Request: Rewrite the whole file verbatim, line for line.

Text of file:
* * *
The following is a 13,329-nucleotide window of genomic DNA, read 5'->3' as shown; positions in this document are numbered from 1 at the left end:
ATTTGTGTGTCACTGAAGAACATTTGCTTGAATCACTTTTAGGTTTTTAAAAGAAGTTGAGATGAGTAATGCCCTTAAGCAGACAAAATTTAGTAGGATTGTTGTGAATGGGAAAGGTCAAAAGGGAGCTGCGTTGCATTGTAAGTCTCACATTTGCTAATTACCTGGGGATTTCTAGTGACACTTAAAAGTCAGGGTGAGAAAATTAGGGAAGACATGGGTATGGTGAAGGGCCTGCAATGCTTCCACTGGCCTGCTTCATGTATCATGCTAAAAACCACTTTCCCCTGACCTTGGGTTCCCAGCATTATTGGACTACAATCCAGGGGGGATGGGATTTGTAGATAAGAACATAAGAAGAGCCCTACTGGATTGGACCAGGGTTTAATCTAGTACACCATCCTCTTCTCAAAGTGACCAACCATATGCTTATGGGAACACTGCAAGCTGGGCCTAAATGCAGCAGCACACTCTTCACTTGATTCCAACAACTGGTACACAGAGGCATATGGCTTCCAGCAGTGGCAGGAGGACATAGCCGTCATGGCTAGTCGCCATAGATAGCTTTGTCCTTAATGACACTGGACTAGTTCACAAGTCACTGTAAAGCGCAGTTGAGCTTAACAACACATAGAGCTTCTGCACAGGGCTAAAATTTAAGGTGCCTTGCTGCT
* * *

The following is a 13,329-nucleotide window of genomic DNA, read 5'->3' as shown; positions in this document are numbered from 1 at the left end:
ATTTGTGTGTCACTGAAGAACATTTGCTTGAATCACTTTTAGGTTTTTAAAAGAAGTTGAGATGAGTAATGCCCTTAAGCAGACAAAATTTAGTAGGATTGTTGTGAATGGGAAAGGTCAAAAGGGAGCTGCGTTGCATTGTAAGTCTCACATTTGCTAATTACCTGGGGATTTCTAGTGACACTTAAAAGTCAGGGTGAGAAAATTAGGGAAGACATGGGTATGGTGAAGGGCCTGCAATGCTTCCACTGGCCTGCTTCATGTATCATGCTAAAAACCACTTTCCCCTGACCTTGGGTTCCCAGCATTATTGGACTACAATCCAGGGGGGATGGGATTTGTAGATAAGAACATAAGAAGAGCCCTACTGGATTGGACCAGGGTTTAATCTAGTACACCATCCTCTTCTCAAAGTGACCAACCATATGCTTATGGGAACACTGCAAGCTGGGCCTAAATGCAGCAGCACACTCTTCACTTGATTCCAACAACTGGTACACAGAGGCATATGGCTTCCAGCAGTGGCAGGAGGACATAGCCGTCATGGCTAGTCGCCATAGATAGCTTTGTCCTTAATGACACTGGACTAGTTCACAAGTCACTGTAAAGCGCAGTTGAGCTTAACAACACATAGAGCTTCTGCACAGGGCTAAAATTTAAGGTGCCTTGCTGCT